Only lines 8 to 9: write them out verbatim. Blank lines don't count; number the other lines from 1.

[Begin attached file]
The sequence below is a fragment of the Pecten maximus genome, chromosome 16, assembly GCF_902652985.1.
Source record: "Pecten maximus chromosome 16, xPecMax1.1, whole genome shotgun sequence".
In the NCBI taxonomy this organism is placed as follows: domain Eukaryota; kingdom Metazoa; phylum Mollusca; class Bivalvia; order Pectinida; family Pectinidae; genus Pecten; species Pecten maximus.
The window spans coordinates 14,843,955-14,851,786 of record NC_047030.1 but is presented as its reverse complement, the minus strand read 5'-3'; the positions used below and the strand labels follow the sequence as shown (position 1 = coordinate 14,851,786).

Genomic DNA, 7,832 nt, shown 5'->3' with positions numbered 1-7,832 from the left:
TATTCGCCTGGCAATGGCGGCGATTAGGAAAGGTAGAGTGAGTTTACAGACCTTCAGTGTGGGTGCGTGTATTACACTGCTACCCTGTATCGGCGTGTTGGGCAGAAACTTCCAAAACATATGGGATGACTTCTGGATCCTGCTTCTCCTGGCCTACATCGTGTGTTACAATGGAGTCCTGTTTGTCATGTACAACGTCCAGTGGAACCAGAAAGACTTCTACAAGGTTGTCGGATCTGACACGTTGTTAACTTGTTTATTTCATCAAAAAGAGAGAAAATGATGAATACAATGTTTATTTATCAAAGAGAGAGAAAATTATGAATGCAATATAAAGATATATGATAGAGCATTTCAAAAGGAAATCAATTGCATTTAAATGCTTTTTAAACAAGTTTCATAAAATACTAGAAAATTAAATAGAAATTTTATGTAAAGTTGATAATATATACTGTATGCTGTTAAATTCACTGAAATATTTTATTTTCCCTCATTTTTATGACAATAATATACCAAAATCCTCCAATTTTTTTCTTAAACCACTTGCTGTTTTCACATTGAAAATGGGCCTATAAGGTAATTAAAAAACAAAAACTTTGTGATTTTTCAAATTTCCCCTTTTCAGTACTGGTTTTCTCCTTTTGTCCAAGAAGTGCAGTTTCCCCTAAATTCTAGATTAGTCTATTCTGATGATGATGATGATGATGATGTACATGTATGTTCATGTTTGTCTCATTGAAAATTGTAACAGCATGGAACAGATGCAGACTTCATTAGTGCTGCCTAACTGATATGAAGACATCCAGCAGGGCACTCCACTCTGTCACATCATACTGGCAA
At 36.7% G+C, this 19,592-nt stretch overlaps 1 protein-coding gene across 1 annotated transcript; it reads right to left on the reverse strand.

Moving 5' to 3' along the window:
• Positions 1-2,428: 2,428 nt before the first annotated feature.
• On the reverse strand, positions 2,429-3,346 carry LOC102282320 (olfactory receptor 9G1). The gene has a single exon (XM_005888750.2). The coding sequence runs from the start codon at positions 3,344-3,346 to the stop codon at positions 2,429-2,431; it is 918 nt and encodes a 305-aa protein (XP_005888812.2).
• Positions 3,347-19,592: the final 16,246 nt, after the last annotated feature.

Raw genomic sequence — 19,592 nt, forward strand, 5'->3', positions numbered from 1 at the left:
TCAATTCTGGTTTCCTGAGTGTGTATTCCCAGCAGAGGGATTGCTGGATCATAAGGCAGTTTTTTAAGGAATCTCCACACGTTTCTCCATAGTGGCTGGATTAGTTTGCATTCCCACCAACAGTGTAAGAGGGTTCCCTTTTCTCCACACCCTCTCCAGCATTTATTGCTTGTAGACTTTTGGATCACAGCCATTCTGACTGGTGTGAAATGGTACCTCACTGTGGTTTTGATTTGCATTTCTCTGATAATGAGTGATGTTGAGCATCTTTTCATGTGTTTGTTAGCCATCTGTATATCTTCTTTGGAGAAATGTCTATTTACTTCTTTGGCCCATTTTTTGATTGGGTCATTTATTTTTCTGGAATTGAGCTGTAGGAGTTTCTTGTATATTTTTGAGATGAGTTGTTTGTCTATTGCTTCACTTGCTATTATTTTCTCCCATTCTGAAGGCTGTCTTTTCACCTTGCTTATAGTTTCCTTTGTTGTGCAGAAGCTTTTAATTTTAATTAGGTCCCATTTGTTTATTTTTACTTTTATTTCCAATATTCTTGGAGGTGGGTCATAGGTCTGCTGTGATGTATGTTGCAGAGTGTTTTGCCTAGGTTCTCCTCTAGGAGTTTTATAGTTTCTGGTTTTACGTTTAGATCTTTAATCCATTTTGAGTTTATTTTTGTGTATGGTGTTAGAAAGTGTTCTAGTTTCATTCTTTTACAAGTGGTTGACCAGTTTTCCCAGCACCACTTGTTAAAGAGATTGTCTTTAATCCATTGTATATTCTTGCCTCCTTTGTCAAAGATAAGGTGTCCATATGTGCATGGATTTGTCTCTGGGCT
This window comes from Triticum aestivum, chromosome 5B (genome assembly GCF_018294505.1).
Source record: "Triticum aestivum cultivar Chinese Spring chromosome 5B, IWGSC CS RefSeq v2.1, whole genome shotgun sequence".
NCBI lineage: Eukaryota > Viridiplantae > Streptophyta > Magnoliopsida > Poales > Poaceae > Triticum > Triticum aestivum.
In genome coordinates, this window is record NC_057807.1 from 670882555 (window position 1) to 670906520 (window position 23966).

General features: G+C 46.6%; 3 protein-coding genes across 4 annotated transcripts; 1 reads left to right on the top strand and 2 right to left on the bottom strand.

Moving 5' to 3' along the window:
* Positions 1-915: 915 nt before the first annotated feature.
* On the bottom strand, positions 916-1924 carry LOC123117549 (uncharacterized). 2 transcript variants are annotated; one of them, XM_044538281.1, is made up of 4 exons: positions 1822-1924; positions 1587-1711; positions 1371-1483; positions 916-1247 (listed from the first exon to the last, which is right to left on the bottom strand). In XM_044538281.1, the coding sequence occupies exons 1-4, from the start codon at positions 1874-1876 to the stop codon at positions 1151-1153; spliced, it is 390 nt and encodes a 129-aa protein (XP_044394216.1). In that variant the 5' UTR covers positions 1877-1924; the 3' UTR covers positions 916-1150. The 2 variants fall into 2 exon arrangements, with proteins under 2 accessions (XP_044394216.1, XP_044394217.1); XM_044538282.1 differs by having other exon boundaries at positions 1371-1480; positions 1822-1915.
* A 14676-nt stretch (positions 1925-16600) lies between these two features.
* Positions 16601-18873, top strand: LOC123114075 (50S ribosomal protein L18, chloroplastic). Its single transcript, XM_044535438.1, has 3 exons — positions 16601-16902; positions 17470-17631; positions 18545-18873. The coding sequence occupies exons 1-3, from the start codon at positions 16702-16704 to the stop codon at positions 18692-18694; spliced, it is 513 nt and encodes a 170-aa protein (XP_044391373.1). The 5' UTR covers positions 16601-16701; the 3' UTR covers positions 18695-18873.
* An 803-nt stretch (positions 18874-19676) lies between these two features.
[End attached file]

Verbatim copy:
Moving 5' to 3' along the window:
• Positions 1-2,428: 2,428 nt before the first annotated feature.